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Gavin Carter

Double Fine
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About Gavin Carter

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    Senior Producer

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  1. Quick update today! Here's a gif so you can look at where things stand with the level. Some changes from the last time we showed it, right? So Tyson, our FX artist, is experimenting with a lava layer on the bottom. The idea is that the game will be taking place at the summit of a volcano, and the lava provides the raw energy used for cooking. Here you can see some progress on blocking in the various ingredient stations, including green onion stalks, a log of fish cake in the dark steamer across the way, and some eggs hanging out in their spa bath. You can also see the timer up top, just a quick first pass of the game loop that got in last night. We're continuing to push in both art and game functionality. It will be a challenge to get everything looking as good as the concepts, and get all the functionality in as well. But heading into the back half of Amnesia Fortnight, we're confident that we'll end up with a pretty fun prototype at the end.
  2. Hey everyone, Filling in for a very busy @Asif Siddiky again today. We have continued to push forward on two big fronts. The first is getting gameplay up and running. We've had a basic blocked-in level to run around for a couple days now, but we're now nearly there on having a first pass on game rules and a win/loss state. No visuals here yet as things are super basic but progressing rapidly. The other big effort is continue to establish the look of the game. The concept team of Levi and Say are churning out beautiful images which are passed to our 3D modeler, Paul, to crank out and get in-engine. Here are a couple new creations from Say: Ingredient Station The ingredient station will hold the base ingredients you'll be using to cook a delicious meal for the god. In our prototype level, we'll be making a steaming bowl of ramen, so this contraption will distribute things like uncooked noodles, raw shrimp, and nori sheets for you to prepare. Sous Vide Hot Tub Here we have a sous vide "egg hot tub" for cooking the perfect soft boiled egg. Remember you're cooking for a massive god, so each one of these eggs on their own are bigger than a person. @Reid_Harris_Cooper asked yesterday for more info about gameplay. We're mainly focusing on time management and platforming aspects. Your challenge will be to get each massive ingredient cooked to just the right level without overcooking, and deliver them to the central ramen bowl in time. To do so, you'll have to carry the items to their various cooking stations around the level, manage multiple cook cycles at once, all while platforming between different platforms and sometimes in and around the cooking machinery itself. Your final rating, and whether a hungry god goes on a rampage across your town, depends on how well you do.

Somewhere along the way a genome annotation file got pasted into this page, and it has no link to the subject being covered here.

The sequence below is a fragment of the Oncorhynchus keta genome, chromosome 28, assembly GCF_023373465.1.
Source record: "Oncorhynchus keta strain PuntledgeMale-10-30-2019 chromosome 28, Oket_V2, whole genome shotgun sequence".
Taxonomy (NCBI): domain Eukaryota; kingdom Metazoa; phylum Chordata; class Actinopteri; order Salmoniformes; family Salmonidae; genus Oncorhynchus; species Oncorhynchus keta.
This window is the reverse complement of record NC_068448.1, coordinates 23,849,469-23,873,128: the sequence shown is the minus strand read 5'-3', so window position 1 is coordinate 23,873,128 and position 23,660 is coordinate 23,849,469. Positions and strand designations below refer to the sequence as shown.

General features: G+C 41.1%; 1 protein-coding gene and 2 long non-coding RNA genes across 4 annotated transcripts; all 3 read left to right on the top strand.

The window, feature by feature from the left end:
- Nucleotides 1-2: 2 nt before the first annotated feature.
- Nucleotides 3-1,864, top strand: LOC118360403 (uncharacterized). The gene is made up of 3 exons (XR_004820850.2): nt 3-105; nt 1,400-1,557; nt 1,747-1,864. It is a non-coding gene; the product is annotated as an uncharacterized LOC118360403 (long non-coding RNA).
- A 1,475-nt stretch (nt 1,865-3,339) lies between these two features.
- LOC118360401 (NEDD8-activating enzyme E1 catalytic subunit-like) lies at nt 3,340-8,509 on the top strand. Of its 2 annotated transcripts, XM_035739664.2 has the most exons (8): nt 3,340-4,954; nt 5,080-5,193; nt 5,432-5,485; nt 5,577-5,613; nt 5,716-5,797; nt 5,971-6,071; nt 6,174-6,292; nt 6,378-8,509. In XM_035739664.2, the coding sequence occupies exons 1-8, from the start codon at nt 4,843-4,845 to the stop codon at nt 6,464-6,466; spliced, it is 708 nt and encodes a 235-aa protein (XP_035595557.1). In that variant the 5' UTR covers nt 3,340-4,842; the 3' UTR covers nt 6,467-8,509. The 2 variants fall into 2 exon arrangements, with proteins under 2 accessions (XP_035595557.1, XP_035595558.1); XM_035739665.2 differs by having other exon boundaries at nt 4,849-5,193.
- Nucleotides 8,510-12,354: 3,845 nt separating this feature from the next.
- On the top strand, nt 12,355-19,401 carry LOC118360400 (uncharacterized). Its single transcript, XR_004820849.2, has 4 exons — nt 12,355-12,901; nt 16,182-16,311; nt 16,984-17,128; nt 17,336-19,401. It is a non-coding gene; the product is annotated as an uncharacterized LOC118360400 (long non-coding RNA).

3. Hey all, I'm on Asif's team helping out with the production side of things - team coordination, tasking, scheduling, that kind of stuff. I'm a big Iron Chef fan going way back and super excited to help bring this idea to fruition. We wanted to give you a quick look at progress today on the character. We got some basic geo in place courtesy of our modeler, Paul Moya, and some anims courtesy of Chris Lam. The idea behind the chef characters is that they're in the vein of an Anthony Bourdain-style rock star chef. Experts at their craft, but maybe also staying out partying all night. You can hopefully get a sense of that from his idle. The hope is that we'll do a female version as well. But with the two week time limit, we are focusing on this guy for now. The mustache just speaks to us, what can I say? This is just a first pass - the concept has evolved a bit already, and the model and anims will continue to get dialed in. One other quick glimpse just for fun. Since the game relies a lot on player movement and platforming mechanics, we're using Raz to prototype some gameplay! In this gif, programmer Brian Anderle hooked up a trampoline to an egg dispenser. Imagine the possibilities for all manner of crazy food machines hooked up to various acrobatic moves. See you tomorrow!